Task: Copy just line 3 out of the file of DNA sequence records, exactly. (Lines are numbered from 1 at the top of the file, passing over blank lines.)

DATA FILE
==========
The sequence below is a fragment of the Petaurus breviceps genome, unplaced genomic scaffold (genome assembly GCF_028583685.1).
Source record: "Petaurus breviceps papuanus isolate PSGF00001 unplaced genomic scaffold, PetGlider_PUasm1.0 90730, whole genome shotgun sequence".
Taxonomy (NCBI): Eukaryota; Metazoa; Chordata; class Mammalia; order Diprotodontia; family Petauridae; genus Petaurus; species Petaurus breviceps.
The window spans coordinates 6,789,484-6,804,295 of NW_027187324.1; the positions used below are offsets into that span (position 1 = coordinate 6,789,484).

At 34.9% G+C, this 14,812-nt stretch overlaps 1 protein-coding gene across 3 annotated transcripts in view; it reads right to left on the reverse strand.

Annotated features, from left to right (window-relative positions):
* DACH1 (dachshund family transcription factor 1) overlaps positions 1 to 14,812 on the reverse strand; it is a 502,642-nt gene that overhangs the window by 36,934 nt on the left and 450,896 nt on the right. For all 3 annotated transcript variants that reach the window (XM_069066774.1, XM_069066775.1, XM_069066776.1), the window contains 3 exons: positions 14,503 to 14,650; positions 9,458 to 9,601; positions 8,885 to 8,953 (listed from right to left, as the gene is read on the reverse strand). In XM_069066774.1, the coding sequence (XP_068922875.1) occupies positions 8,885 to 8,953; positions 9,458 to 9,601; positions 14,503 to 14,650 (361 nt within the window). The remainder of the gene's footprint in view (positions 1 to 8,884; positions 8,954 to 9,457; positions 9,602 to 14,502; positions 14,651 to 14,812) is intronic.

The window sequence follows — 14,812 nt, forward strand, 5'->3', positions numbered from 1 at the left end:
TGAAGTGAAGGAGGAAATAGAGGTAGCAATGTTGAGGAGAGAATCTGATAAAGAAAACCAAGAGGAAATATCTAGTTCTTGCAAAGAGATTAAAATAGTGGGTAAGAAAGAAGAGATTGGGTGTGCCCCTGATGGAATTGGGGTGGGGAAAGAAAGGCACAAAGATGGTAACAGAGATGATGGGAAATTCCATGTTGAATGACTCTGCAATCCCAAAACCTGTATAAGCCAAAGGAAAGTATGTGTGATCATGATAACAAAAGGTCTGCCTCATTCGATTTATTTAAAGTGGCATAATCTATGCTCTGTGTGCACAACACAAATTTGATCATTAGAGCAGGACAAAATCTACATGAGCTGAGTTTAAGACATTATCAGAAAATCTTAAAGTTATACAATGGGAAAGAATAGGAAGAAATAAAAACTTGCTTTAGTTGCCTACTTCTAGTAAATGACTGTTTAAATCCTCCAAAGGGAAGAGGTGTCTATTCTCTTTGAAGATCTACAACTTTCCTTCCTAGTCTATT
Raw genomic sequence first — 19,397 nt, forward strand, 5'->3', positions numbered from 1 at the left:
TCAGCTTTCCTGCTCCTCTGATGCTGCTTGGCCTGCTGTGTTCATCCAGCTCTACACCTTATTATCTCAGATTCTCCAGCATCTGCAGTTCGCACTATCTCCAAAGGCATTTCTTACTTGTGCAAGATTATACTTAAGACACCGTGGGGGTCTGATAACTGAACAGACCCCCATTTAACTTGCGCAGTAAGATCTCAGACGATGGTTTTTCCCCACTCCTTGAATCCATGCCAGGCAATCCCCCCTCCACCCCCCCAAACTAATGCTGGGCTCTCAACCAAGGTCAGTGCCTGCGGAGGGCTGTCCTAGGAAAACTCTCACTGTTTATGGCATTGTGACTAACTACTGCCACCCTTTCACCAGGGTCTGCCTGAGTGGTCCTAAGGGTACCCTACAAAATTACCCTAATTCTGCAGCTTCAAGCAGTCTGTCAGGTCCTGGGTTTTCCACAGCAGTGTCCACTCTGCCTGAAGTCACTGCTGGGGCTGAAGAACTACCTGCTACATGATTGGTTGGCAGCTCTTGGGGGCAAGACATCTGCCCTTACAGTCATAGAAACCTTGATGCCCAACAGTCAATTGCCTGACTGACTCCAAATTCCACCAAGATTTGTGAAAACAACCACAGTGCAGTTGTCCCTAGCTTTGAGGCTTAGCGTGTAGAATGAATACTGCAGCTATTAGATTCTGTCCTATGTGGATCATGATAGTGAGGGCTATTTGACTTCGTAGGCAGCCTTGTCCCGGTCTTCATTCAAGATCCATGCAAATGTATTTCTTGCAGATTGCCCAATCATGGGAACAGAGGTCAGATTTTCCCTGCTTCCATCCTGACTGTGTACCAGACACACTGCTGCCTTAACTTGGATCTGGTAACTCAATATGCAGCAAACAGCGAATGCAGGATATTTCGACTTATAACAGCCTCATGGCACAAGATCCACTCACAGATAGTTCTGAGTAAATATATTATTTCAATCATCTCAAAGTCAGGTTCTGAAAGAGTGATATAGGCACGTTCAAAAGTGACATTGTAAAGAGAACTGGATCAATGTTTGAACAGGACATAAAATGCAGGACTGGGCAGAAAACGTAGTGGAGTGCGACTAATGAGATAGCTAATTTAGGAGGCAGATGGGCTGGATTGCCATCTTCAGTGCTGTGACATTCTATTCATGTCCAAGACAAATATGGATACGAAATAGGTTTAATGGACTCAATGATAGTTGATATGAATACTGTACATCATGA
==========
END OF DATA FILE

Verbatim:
Taxonomy (NCBI): Eukaryota; Metazoa; Chordata; class Mammalia; order Diprotodontia; family Petauridae; genus Petaurus; species Petaurus breviceps.